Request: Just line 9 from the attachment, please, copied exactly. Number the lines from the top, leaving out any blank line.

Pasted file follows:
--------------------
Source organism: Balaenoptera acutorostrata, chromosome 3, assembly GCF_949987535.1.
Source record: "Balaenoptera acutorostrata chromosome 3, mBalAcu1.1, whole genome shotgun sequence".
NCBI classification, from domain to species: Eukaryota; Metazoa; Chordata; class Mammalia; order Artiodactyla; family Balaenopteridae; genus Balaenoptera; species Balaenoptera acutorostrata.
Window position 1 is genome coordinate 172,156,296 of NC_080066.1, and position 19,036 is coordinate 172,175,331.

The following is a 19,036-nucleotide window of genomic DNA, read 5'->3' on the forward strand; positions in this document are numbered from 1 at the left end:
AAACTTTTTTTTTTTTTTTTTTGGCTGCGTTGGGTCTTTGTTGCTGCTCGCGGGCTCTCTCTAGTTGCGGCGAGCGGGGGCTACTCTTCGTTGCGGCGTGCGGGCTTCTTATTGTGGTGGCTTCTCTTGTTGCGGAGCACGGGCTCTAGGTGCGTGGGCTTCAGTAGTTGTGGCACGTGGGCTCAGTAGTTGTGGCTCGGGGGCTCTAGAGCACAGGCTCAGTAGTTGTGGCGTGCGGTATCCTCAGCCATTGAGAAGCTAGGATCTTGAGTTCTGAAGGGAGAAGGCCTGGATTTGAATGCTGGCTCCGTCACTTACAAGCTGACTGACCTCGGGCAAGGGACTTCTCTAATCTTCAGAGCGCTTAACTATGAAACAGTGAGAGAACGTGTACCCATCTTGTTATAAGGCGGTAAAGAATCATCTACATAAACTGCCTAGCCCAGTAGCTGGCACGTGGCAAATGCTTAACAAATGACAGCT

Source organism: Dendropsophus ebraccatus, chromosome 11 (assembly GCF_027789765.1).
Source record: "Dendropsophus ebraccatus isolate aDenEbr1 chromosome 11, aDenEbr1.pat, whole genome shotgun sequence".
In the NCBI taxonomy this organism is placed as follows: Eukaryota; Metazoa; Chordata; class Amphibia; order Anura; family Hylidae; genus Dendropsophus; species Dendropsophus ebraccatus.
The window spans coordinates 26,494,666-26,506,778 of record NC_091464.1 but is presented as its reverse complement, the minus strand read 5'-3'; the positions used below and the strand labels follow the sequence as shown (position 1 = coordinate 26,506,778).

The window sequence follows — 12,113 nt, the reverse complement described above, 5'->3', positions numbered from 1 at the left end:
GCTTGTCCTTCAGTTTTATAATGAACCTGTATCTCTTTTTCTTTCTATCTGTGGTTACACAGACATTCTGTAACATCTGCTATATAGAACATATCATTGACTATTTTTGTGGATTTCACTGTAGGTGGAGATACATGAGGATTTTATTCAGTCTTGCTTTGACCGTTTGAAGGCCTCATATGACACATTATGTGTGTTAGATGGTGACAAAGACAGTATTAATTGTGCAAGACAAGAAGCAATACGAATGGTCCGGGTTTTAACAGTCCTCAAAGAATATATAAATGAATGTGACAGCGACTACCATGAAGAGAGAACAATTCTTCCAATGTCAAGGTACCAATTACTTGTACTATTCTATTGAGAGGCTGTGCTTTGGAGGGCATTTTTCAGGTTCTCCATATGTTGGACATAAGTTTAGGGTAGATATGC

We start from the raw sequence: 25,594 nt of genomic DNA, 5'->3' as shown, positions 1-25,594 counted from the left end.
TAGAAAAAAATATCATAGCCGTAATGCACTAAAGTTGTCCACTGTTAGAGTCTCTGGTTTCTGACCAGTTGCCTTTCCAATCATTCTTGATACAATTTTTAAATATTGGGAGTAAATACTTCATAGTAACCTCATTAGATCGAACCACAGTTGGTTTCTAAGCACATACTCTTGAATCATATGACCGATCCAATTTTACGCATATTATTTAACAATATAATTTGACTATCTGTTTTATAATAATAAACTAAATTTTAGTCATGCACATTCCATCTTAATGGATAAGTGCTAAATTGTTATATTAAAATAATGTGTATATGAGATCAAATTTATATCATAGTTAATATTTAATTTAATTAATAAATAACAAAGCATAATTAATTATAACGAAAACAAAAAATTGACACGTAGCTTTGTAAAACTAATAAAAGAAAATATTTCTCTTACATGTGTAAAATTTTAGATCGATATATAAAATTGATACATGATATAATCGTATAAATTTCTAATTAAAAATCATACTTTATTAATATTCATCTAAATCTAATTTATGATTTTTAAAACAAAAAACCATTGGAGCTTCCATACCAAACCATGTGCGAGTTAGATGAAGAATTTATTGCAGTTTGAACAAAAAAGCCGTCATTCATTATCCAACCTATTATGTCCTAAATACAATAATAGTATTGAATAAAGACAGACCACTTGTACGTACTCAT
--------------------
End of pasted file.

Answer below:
In the NCBI taxonomy this organism is placed as follows: Eukaryota; Metazoa; Chordata; class Amphibia; order Anura; family Hylidae; genus Dendropsophus; species Dendropsophus ebraccatus.